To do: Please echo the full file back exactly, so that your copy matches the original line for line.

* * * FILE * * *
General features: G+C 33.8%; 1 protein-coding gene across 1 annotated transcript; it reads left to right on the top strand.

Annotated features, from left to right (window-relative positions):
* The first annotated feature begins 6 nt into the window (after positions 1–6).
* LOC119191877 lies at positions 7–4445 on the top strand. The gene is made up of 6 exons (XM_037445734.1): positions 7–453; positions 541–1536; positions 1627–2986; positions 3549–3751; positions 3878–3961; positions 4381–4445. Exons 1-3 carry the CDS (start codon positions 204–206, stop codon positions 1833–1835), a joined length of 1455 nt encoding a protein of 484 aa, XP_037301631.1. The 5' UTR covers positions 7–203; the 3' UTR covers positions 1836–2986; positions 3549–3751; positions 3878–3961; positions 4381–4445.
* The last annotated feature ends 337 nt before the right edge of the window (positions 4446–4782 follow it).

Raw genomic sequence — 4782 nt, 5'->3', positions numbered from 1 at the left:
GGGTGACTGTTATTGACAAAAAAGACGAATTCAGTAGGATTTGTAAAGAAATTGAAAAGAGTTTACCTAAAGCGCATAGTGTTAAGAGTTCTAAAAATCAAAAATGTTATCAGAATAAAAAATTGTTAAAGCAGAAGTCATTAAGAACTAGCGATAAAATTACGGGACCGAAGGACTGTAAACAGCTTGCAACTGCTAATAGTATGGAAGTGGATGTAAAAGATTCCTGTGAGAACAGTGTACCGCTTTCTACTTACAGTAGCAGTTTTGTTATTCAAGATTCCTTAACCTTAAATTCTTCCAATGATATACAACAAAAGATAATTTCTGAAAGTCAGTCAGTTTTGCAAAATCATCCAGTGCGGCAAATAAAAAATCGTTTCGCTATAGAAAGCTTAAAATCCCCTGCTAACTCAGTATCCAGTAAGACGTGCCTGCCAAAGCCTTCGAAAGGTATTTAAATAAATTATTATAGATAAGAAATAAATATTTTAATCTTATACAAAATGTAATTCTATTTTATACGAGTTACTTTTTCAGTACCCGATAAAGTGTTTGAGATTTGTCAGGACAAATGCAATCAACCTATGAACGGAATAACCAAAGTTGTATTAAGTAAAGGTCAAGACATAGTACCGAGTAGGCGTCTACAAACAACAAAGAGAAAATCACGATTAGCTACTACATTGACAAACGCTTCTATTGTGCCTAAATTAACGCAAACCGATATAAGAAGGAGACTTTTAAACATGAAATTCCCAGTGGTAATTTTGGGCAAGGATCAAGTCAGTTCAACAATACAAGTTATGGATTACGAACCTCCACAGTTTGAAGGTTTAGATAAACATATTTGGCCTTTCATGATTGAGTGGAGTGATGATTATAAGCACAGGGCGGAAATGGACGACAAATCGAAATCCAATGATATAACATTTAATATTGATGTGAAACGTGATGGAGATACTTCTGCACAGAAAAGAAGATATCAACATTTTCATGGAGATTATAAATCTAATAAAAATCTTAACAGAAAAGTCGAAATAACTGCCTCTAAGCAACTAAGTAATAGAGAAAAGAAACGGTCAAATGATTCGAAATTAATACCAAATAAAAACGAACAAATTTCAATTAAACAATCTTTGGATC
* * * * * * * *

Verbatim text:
General features: G+C 33.8%; 1 protein-coding gene across 1 annotated transcript; it reads left to right on the top strand.

Annotated features, from left to right (window-relative positions):
* The first annotated feature begins 6 nt into the window (after positions 1–6).
* LOC119191877 lies at positions 7–4445 on the top strand. The gene is made up of 6 exons (XM_037445734.1): positions 7–453; positions 541–1536; positions 1627–2986; positions 3549–3751; positions 3878–3961; positions 4381–4445. Exons 1-3 carry the CDS (start codon positions 204–206, stop codon positions 1833–1835), a joined length of 1455 nt encoding a protein of 484 aa, XP_037301631.1. The 5' UTR covers positions 7–203; the 3' UTR covers positions 1836–2986; positions 3549–3751; positions 3878–3961; positions 4381–4445.
* The last annotated feature ends 337 nt before the right edge of the window (positions 4446–4782 follow it).

Raw genomic sequence — 4782 nt, 5'->3', positions numbered from 1 at the left:
GGGTGACTGTTATTGACAAAAAAGACGAATTCAGTAGGATTTGTAAAGAAATTGAAAAGAGTTTACCTAAAGCGCATAGTGTTAAGAGTTCTAAAAATCAAAAATGTTATCAGAATAAAAAATTGTTAAAGCAGAAGTCATTAAGAACTAGCGATAAAATTACGGGACCGAAGGACTGTAAACAGCTTGCAACTGCTAATAGTATGGAAGTGGATGTAAAAGATTCCTGTGAGAACAGTGTACCGCTTTCTACTTACAGTAGCAGTTTTGTTATTCAAGATTCCTTAACCTTAAATTCTTCCAATGATATACAACAAAAGATAATTTCTGAAAGTCAGTCAGTTTTGCAAAATCATCCAGTGCGGCAAATAAAAAATCGTTTCGCTATAGAAAGCTTAAAATCCCCTGCTAACTCAGTATCCAGTAAGACGTGCCTGCCAAAGCCTTCGAAAGGTATTTAAATAAATTATTATAGATAAGAAATAAATATTTTAATCTTATACAAAATGTAATTCTATTTTATACGAGTTACTTTTTCAGTACCCGATAAAGTGTTTGAGATTTGTCAGGACAAATGCAATCAACCTATGAACGGAATAACCAAAGTTGTATTAAGTAAAGGTCAAGACATAGTACCGAGTAGGCGTCTACAAACAACAAAGAGAAAATCACGATTAGCTACTACATTGACAAACGCTTCTATTGTGCCTAAATTAACGCAAACCGATATAAGAAGGAGACTTTTAAACATGAAATTCCCAGTGGTAATTTTGGGCAAGGATCAAGTCAGTTCAACAATACAAGTTATGGATTACGAACCTCCACAGTTTGAAGGTTTAGATAAACATATTTGGCCTTTCATGATTGAGTGGAGTGATGATTATAAGCACAGGGCGGAAATGGACGACAAATCGAAATCCAATGATATAACATTTAATATTGATGTGAAACGTGATGGAGATACTTCTGCACAGAAAAGAAGATATCAACATTTTCATGGAGATTATAAATCTAATAAAAATCTTAACAGAAAAGTCGAAATAACTGCCTCTAAGCAACTAAGTAATAGAGAAAAGAAACGGTCAAATGATTCGAAATTAATACCAAATAAAAACGAACAAATTTCAATTAAACAATCTTTGGATC